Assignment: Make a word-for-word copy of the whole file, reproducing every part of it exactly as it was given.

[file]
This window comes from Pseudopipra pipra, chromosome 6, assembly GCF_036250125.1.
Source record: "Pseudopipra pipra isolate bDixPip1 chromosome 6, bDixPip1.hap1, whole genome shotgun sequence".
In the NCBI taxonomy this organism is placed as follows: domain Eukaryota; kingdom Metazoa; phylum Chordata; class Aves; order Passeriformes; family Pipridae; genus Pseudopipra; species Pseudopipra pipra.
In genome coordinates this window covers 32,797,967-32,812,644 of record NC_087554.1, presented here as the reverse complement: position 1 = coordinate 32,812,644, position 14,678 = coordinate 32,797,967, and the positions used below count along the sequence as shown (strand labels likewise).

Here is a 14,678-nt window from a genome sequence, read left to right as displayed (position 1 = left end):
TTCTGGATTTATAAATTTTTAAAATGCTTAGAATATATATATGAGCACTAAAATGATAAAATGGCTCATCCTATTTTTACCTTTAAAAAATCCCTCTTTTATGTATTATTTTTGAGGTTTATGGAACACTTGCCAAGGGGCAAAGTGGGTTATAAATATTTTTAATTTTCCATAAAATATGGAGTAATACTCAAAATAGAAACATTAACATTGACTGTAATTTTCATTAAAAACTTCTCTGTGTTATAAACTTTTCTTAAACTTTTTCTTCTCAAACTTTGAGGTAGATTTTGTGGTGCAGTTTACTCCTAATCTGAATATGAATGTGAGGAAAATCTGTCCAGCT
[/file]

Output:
This window comes from Pseudopipra pipra, chromosome 6, assembly GCF_036250125.1.
Source record: "Pseudopipra pipra isolate bDixPip1 chromosome 6, bDixPip1.hap1, whole genome shotgun sequence".
In the NCBI taxonomy this organism is placed as follows: domain Eukaryota; kingdom Metazoa; phylum Chordata; class Aves; order Passeriformes; family Pipridae; genus Pseudopipra; species Pseudopipra pipra.
In genome coordinates this window covers 32,797,967-32,812,644 of record NC_087554.1, presented here as the reverse complement: position 1 = coordinate 32,812,644, position 14,678 = coordinate 32,797,967, and the positions used below count along the sequence as shown (strand labels likewise).

Here is a 14,678-nt window from a genome sequence, read left to right as displayed (position 1 = left end):
TTCTGGATTTATAAATTTTTAAAATGCTTAGAATATATATATGAGCACTAAAATGATAAAATGGCTCATCCTATTTTTACCTTTAAAAAATCCCTCTTTTATGTATTATTTTTGAGGTTTATGGAACACTTGCCAAGGGGCAAAGTGGGTTATAAATATTTTTAATTTTCCATAAAATATGGAGTAATACTCAAAATAGAAACATTAACATTGACTGTAATTTTCATTAAAAACTTCTCTGTGTTATAAACTTTTCTTAAACTTTTTCTTCTCAAACTTTGAGGTAGATTTTGTGGTGCAGTTTACTCCTAATCTGAATATGAATGTGAGGAAAATCTGTCCAGCT